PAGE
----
Cleaning and Disinfection Tips for Your Monkeypox Isolation Period

ATLANTA, G.A, September 22, 2022 Stop HIV Atlanta offers sex-positive and queer-centric resources to Atlantans affected by the HIV crisis. With the current monkeypox outbreak, we have expanded our comprehensive portfolio of resources to help those especially vulnerable to the virus. 

As recommended by the CDC, people with monkeypox should remain isolated at home or at another location for the duration of their illness, which typically lasts 2-4 weeks. Isolation is a valuable prevention strategy, as current data suggests that monkeypox is transmissible until all symptoms are resolved. However, information about properly conducting self-care or how to tend to a space during an infection period is not readily available. Monkeypox patients or their caregivers should routinely clean and disinfect their environment during an infectious period to avoid contamination. Below, you can find out more about helpful cleaning and disinfection methods for cleansing your space during isolation. 

Why Do I Need to Clean and Disinfect My Space?

People with monkeypox should isolate themselves at home if they don’t require hospitalization. During this time, monitoring worsening symptoms and being mindful of how the virus can spread throughout your space is essential. 

Amid isolation, a monkeypox patient’s body fluids, respiratory secretions, and lesion materials can spread throughout their environment. The CDC reports that Poxviruses can survive in linens, clothing, and environmental surfaces, particularly in dark, cool, and low humidity settings. Similarly, other closely related Orthopoxviruses can stay in households for several weeks or months. Disinfection is an efficient method for combating these persistent viruses, so a patient’s home, vehicle, and other spaces should be sanitized.

What Kind of Disinfectant Should I Use?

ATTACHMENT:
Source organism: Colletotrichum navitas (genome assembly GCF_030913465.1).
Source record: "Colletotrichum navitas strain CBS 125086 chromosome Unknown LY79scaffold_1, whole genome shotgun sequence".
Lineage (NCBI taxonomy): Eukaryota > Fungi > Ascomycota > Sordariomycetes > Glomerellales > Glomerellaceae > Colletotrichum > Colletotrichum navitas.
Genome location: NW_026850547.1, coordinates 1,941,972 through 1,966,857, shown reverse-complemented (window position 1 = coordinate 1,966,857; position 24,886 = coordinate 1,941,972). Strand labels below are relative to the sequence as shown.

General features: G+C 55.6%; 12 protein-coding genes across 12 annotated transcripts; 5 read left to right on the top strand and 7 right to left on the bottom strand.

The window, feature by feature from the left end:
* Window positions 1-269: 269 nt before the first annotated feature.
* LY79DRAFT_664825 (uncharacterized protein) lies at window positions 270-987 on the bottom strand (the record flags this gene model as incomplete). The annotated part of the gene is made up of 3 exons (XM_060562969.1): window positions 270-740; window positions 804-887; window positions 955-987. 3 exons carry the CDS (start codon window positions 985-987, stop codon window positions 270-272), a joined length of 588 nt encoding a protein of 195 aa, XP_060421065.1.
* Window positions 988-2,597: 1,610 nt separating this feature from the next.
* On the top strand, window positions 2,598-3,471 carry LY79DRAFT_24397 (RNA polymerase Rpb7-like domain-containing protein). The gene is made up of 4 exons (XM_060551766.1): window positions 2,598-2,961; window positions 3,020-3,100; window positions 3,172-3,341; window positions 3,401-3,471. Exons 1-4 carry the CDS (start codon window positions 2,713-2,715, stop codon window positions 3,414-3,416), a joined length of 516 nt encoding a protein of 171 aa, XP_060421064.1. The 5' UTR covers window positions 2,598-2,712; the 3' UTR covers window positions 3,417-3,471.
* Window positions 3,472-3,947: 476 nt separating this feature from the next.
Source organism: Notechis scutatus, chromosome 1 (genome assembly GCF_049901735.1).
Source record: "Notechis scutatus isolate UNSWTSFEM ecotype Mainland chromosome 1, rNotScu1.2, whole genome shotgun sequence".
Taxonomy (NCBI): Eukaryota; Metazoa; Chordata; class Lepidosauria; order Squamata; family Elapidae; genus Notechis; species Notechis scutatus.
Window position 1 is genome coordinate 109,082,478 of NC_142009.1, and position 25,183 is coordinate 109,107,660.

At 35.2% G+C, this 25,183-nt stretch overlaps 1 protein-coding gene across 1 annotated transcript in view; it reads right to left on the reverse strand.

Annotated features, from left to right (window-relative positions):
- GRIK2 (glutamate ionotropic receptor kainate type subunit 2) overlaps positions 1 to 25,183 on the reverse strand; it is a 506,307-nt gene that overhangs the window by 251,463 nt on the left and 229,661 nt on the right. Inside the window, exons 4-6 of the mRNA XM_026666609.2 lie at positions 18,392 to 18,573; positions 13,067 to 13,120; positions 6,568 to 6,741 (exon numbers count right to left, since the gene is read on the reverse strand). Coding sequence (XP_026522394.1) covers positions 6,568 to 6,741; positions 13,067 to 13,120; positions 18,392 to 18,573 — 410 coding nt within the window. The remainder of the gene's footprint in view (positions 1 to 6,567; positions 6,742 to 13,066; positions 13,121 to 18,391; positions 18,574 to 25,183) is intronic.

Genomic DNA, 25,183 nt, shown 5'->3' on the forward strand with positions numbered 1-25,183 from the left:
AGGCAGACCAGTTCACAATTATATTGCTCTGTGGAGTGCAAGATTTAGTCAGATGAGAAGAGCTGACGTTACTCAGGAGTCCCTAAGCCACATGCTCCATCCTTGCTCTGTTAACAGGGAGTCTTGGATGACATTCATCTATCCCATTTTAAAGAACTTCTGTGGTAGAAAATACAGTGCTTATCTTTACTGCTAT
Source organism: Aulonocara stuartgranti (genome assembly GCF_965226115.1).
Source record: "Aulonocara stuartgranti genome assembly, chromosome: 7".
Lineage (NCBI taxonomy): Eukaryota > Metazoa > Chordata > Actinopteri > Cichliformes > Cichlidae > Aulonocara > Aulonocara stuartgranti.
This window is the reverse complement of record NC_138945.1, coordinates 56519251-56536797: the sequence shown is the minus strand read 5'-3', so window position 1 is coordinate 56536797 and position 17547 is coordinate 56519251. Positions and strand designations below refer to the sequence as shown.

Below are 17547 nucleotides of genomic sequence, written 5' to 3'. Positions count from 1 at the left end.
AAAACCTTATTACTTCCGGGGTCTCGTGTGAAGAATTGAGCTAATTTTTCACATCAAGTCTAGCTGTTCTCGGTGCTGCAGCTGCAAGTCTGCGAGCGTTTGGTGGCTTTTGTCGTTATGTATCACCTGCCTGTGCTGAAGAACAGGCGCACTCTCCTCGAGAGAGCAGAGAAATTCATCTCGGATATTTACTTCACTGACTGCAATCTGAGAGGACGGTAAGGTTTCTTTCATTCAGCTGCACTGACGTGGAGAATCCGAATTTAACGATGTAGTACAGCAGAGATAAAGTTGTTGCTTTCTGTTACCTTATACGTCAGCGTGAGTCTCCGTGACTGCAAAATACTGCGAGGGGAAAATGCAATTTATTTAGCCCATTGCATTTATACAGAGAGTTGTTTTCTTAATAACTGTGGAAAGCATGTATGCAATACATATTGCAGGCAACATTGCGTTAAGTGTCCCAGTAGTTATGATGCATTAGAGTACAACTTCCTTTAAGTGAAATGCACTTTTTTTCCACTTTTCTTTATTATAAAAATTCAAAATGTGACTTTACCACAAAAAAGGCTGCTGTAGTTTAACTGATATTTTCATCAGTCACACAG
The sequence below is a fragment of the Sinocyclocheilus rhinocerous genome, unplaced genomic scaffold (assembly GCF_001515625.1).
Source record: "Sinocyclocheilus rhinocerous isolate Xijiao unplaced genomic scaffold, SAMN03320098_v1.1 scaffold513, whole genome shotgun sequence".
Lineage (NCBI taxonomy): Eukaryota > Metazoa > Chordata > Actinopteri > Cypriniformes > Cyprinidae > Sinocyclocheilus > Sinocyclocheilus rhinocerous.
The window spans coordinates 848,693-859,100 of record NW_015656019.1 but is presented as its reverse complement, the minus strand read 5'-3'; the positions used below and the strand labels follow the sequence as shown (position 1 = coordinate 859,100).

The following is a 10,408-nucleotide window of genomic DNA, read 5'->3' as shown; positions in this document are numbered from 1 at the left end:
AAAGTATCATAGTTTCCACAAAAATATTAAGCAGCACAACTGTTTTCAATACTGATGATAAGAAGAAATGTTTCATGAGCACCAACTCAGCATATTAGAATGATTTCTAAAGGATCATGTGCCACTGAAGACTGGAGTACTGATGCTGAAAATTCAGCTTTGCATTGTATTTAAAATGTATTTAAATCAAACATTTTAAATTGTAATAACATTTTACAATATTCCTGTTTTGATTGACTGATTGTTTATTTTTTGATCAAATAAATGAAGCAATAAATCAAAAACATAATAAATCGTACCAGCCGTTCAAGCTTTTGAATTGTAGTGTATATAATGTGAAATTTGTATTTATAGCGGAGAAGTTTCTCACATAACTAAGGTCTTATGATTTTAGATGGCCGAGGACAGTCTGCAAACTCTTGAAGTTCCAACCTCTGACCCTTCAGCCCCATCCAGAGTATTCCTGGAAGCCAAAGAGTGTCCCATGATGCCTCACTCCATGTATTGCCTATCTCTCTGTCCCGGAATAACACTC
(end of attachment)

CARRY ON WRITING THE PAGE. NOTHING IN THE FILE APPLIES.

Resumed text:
If your household is affected by an active case of monkeypox, consider an EPA-registered disinfectant to clean your space. In instances of a rare or novel virus outbreak, it’s crucial to use disinfectants that have been tested and registered to combat specific pathogens. 

After identifying your certified disinfectant, read the product’s directions and precautionary statements. In doing so, pay attention to the disinfectant’s “use sites” and “surface types” to ensure your product is the best fit for your environment. 

What Surfaces Do I Need to Clean and Disinfect?

During their isolation, people with monkeypox or their caretakers should regularly clean and disinfect their homes, especially parts they commonly occupy or touch. The same also applies to patients who have recovered and are out of isolation, as they should clean their space to minimize the risk of infection to visitors or other household members. 

Below, we have compiled a list of household components that should be cleaned and disinfected during and after your monkeypox isolation.


Before leaving isolation, people with monkeypox should thoroughly wash their used 

clothing, linens, other bedding materials, towels, and fabric items. If using an